Austria was wonderful! I played in a band that opened for Simple Minds at a festival there once and was blown away by the food and people.
I’ve been to Italy, Spain, Switzerland and France. Hope someday to go to Japan!
I’ve always had a love for eastern cultures. Soy Cowboy was my first east/west experience.

What are the similarities and differences when working for a videogame and working for an album?

On an album, a group of people work together on a piece of art.
Video games are done with many more people, but separate departments.
But after all it’s all a game isn’t it? No matter what you’re creating, each with it’s own unique challenge.

What musicians have you worked with? Tell us an anecdote.

Back in the 90’s working with Howie I got to play drums with Bob Dylan at his house in Malibu, California.
Dylan used me and Howie as a rhythm section while Dylan auditioned guitarists.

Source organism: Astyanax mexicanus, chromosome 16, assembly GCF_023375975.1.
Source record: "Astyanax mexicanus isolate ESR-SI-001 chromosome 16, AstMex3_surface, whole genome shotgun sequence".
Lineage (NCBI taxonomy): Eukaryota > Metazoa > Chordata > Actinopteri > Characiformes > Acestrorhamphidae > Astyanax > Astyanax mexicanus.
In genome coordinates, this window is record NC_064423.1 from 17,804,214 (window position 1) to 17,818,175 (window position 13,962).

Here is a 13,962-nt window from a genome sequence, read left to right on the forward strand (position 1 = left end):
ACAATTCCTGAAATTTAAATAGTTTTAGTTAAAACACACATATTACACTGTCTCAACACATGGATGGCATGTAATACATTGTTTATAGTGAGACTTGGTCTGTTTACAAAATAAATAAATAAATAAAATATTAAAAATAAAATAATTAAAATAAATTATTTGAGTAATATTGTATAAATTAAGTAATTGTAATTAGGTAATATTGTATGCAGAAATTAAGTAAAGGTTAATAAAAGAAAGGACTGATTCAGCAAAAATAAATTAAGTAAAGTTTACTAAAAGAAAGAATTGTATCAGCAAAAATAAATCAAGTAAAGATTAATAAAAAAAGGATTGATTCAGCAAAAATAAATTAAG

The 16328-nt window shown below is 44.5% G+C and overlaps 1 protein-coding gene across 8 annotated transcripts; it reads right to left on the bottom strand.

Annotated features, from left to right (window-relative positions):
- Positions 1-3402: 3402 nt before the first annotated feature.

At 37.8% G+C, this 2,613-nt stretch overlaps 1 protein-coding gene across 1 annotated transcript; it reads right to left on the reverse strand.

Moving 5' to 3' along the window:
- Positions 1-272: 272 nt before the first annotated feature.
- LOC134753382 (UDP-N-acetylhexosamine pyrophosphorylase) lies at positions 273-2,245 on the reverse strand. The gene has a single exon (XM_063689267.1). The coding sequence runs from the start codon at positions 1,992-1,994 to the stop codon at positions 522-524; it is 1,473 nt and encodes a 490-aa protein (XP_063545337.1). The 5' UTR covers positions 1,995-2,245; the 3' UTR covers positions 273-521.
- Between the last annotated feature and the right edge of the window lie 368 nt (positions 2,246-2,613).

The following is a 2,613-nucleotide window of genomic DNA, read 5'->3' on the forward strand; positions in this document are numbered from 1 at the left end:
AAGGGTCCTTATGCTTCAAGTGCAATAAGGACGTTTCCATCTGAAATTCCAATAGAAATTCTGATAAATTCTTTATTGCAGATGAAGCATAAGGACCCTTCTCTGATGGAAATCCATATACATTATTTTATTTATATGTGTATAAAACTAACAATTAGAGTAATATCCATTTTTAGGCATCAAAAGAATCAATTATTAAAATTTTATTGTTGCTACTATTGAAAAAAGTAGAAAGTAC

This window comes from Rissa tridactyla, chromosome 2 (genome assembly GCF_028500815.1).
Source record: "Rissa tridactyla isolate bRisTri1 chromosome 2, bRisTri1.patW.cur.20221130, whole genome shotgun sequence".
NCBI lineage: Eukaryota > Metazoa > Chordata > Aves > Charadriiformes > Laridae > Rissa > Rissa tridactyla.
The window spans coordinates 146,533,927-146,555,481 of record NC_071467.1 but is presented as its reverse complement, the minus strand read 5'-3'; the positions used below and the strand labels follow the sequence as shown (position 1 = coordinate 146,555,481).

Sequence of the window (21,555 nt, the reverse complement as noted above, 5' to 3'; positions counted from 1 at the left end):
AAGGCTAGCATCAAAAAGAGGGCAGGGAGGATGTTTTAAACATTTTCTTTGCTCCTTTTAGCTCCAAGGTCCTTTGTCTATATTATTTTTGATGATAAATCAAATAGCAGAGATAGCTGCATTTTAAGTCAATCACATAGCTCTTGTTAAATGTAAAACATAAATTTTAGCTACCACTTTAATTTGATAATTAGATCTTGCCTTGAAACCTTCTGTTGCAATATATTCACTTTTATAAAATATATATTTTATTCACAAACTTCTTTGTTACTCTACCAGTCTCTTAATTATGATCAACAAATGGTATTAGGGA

For more stories of me and Dylan go to this link

Other greats include Donald Byrd, Jackson Brown, Melanie, Bruce Spingsteen, Eden Ahbez, Vinnie Colaiuta, Steve Lukather, Tom Petty and Shuggie Otis to name a few.

Who are your main inspirations? Have you worked with them, or do you plan to do so in the future?

Beatles are at the top of list without hesitation. Met George once when I was was working at Pro Drum Shop in Hollywood back in ’82, but that was only a shake of a hand and autograph.
But my inspirations are eclectic to say the least. Beethoven, John Cage, Jimi Hendrix, Louis Prima, Pink Floyd, Zepplin, Karlheinz Stockhausen, Emerson Lake and Palmer, The Move and David Bowie are on that list too!
Who I’ll be working with in the future?
I can’t tell the future, the future tells me.

Do you like Japanese music?